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Nesting season in Egypt goes from late April to the end of October. While most nesting sites are located in islands where access is forbidden, some sporadic nesting events occur along the coastline, so you might be really lucky and witness this too!

In case you are witnessing a nesting event, this is what you should do:

  • Keep all noises to a minimum, turtles are easily scared when on land.
  • Switch off all lights, turtles feel safer in the darkness.
  • Keep a distance of approx. 10-15m, give the turtle some space. Make sure that you are always behind the turtle in a semicircle.
  • Do not touch, move or try to “help” the turtle. If you think the turtle is in distress contact Turtle Watch Egypt 2.0 or the local authorities. 
  • If you want to take a picture, do not use the flash, only infrared lights and always from  behind.

If you go for an early morning walk on the beach, please look out for turtle tracks.

  • A turtle track looks almost like a car or quad track, but only one wheel is visible.
  • All turtle tracks start from the water and are slowly deleted by the high tides.
  • Tracks can go on for a while and they usually go towards the beach.
  • For every track coming out of the water, there is one going back in. If not, the turtle may still be nesting.


If you see any track, please:

  • Take a picture
  • Contact the beach manager
  • Share your report with us

During your diving or snorkeling trips you may spot marine turtles displaying unusual behaviours or visible wounds. What should you look at and what should you do if that happens?


How to tell?

Observe the turtle: do you see evident wounds or tumors? Is the carapace clean?

How is the shape of the plastron? Concave: poor body condition. Flat: fair body condition. Convex: good body condition.

Look at the neck and eye area.

What to do?

Do not touch, observe the turtle for 10-15 minutes (to make sure the animal is actually in distress), try to record its behaviour/photograph any injury and report it to us! IMPORTANT: do not attempt to take the turtle out of the water. If the turtle was taken out of the water for any reason, make sure it was placed in a right side up position. It should be out of the sun and kept moist.


What to know?

Due to the absence of a rehabilitation centre, moving an injured turtle out of the sea is useless and it could harm the animal further. We will be monitoring the animal with your help and the support of specialised veterinarians we are in touch with. 

REMEMBER: Marine turtles are able to recover from injuries extraordinarily well in their natural environment.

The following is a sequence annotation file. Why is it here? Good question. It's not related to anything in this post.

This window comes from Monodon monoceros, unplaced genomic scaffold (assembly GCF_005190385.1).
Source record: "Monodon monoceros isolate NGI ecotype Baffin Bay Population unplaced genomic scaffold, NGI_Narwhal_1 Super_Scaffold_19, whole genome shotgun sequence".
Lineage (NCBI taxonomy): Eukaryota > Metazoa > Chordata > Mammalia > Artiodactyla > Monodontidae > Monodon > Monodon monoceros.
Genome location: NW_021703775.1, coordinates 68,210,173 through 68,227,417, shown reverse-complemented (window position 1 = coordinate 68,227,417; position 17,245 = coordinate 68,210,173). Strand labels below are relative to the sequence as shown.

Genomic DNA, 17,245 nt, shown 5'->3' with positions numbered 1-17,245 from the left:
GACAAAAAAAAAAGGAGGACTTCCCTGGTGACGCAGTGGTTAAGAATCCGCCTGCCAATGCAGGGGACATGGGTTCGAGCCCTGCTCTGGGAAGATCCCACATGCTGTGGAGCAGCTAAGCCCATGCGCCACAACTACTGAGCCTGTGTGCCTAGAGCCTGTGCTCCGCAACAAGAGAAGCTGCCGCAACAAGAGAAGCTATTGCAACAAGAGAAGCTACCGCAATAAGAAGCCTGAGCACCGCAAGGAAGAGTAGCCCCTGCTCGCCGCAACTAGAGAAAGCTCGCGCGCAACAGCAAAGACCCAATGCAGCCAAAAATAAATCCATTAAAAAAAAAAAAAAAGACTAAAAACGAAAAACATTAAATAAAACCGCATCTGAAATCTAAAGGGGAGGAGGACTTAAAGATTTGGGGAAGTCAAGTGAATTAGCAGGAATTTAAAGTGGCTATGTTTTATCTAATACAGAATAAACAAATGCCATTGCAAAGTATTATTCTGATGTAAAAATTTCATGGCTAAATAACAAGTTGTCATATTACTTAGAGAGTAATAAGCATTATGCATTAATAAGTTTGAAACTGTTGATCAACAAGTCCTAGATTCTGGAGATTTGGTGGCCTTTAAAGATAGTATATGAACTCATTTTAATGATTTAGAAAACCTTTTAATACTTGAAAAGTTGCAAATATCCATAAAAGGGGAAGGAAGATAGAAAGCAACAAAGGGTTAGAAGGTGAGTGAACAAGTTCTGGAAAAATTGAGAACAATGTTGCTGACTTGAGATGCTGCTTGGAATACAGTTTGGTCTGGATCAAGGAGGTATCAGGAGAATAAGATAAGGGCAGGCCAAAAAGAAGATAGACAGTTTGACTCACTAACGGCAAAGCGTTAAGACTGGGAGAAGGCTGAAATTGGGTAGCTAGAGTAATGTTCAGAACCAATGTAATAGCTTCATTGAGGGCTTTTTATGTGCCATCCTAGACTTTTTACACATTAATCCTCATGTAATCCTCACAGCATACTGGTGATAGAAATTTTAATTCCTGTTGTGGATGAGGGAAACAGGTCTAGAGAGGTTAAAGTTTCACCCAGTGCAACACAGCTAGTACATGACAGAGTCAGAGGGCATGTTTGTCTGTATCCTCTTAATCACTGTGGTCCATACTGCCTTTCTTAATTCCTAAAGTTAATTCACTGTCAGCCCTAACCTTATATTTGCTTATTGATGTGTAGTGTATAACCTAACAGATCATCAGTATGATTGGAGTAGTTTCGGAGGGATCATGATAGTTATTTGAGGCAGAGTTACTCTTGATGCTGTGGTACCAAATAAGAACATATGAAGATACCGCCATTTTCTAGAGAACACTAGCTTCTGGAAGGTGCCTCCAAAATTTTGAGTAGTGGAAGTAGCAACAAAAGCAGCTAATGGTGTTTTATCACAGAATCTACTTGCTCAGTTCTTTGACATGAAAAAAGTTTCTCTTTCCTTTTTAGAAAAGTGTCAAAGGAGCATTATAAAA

Photograph injury: ©Micol Montagna
Photograph heads: ©Sabina M. Horn (left), ©Micol Montagna (right)
Illustrations: “Thomson, Jordan & Burkholder, Derek & Heithaus, Michael & Dill, Larry. (2009). Validation of a Rapid Visual-Assessment Technique for Categorizing the Body Condition of Green Turtles (Chelonia mydas) in the Field. Copeia. 2009. 251-255. 10.1643/CE-07-227.”

If you meet a marine turtle during your diving/snorkeling trip, remember: 

  • Never touch a turtle
  • Never feed a turtle
  • Keep a slow pace and keep at least 2-3m distance
  • Only approach them slowly from behind or from one side if you have to, swimming parallel to the animal
  • Do not swim directly above a turtle as this could inhibit the turtle’s ability to surface and breath
  • If the turtle is moving away, let it go!

Marine turtles can often be found in shallow coastal bays and lagoons feeding, resting, cleaning or swimming. These areas are usually frequented by high numbers of divers and snorkelers. Therefore, when using a speedboat, it is essential to understand how to best drive it without injuring or affecting turtles and people!

  • Go slow! In areas where you know turtles might be feeding, reducing speed is the most effective way to reduce the risk of collision.
  • Make sure that there is a person on the lookout at the front sides of your boat. Ask your guests to help you avoid turtles.
  • Do not anchor in seagrass areas or in proximity of coral reefs as turtles may be resting or feeding at the bottom and could be hit by the anchor.
  • Avoid going in very shallow areas (i.e. less than 3m) to drop your guests. Instead, ask your guests to put their snorkeling and diving gears on and point them in the direction of the turtles from a distance. 
  • If you see an injured turtle, please report your sighting to us, We are in constant communication with specialised veterinarians that provide guidance on what to do in case of injuries.







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